The original 2010 post in a now defunct forum of the Research Cooperative is cited below for reference. Please visit the site above to learn about current activities of the project. A similar course was offered again in 2012, so it may be worth looking for similar opportunities at ASU in the future, under the umbrella of the Consortium for Science, Policy & Outcomes (CSPO).

Science writing is of direct interest for the Research Cooperative. Development of our network has only been possible with the emergence of low-cost social networking systems on the internet. The Research Cooperative is just one of many research-related social networks, but our aims are distinct from most other networks: we have a very practical focus on all the steps involved in research writing and publishing.

We are also creating opportunities for participation from across the full spectrum of people who are learning about research, doing research, and getting research published.

These are matters that I would be happy to explain in more detail to any science writer who would like to write a story involving the Research Cooperative, for any medium. I can offer to participate in an email interview, or to make time for a telephone interview.

If you are a science writer (or are trying to become one), and would like to discuss this matter, please contact me directly.

Thanks, Dr Peter J. Matthews, Japan.

Email: researchcooperative --at-- gmail --dot--- com.


A unique writing and publishing fellowship: To Think-To Write-To Publish--A program for "next generation" writers of any genre with an interest in science and technology. Learn creative nonfiction techniques. Develop and pitch ideas to book and magazine editors and literary agents. Publish your work. Featuring two intense days of writing, highlighted by an intimate and practical workshop with Lee Gutkind, author and editor of Creative Nonfiction Magazine and a conversation with New York Times science writer, Gina Kolata. Participents will enjoy an all expenses paid, five day retreat as the guest of the Consortium for Science, Policy & Outcomes at Arizona State University, including a stay at the Mission Palms Hotel, Tempe, Arizona, plus a $500 honorarium. Application deadline is March 15, 2010.

For more details see our flier [no longer an active link] To apply contact Alexis at

Posted in: Writing | 0 comments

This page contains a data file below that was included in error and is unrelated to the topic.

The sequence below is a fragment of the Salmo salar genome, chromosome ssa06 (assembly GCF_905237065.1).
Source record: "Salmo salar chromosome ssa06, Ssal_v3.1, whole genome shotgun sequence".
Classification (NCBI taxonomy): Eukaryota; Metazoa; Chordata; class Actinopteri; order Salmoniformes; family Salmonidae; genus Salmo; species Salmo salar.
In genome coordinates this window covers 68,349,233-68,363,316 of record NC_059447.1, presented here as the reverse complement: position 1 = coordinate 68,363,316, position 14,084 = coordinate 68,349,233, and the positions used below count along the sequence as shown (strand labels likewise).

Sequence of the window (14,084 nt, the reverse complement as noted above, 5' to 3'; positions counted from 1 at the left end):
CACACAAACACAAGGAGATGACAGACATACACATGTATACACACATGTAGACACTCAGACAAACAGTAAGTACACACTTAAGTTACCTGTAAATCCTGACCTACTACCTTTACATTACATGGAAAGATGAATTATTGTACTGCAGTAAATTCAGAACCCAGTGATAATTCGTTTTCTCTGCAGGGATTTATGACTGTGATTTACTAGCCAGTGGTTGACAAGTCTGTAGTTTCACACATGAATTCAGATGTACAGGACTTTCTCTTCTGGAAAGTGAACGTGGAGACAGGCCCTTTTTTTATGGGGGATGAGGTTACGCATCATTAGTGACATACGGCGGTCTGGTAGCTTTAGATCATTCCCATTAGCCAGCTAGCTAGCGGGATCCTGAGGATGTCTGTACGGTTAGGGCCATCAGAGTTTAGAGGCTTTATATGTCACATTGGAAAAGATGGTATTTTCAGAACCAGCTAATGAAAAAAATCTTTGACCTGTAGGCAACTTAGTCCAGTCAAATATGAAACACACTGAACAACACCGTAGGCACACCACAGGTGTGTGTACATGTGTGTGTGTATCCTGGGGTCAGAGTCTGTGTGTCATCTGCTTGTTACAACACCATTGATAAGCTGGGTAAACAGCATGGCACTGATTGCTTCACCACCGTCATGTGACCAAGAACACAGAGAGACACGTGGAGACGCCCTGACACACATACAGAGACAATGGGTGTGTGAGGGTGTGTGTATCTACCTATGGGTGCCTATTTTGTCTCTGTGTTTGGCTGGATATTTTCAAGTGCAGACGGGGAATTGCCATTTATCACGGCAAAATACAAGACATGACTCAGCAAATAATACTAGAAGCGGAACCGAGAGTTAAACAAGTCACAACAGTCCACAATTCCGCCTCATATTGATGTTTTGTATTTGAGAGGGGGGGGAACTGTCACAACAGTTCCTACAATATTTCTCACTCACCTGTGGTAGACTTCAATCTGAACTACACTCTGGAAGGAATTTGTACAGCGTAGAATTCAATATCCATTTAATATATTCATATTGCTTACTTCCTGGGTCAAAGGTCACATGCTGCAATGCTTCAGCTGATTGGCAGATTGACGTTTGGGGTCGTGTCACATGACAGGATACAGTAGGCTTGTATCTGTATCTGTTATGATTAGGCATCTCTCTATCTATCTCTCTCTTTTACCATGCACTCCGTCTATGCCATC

Student Journals

By Research Cooperative, 2017-01-04

One of the aims of the Research Cooperative is to promote interest in research writing and publishing among university students from the moment they begin university.

At some universities, in some countries, student journals and newspapers are published by students or university departments. They vary in style and aims, but they all provide students opportunities to start writing for an audience, and a publisher, and to work with editors.

Even a student newspaper with broad topic coverage might publish early efforts at science writing by students. Some student journals, like the late TANE journal of the late University of Auckland Field Club, New Zealand, can be nurturing grounds for professional scientific writing.

What is happening now in the Internet era?

Some time ago I created a blog site to start looking at student journals, but have not had have time to develop the idea further.

Members of the Research Cooperative might eventually like to develop this as a project inside our network. If you are interested, please visit the blog, and discuss the idea here.


Posted in: Publishing | 0 comments

Research cooperation: Yes? No?

By Research Cooperative, 2016-12-26

Cooperation may be the lifeblood of scientific research, but individuals working in isolation can also make significant breakthroughs - in part because of their isolation. Freedom from distractions!

For most researchers though, some degree of cooperation with others is necessary in order to be employed by a university department or other organisation, and in order to obtain funds from granting agencies. This can go too far though - it may be comfortable to be agreeable and cooperative at all times with all people, but this may come at the expense of an effective focus on individual effort. Being agreeable can lead us into endless administrative time wasting, or into worthwhile work that is not our own, and which may not be fully acknowledged.

So what is the ideal balance, in our cooperative and individual approaches to research?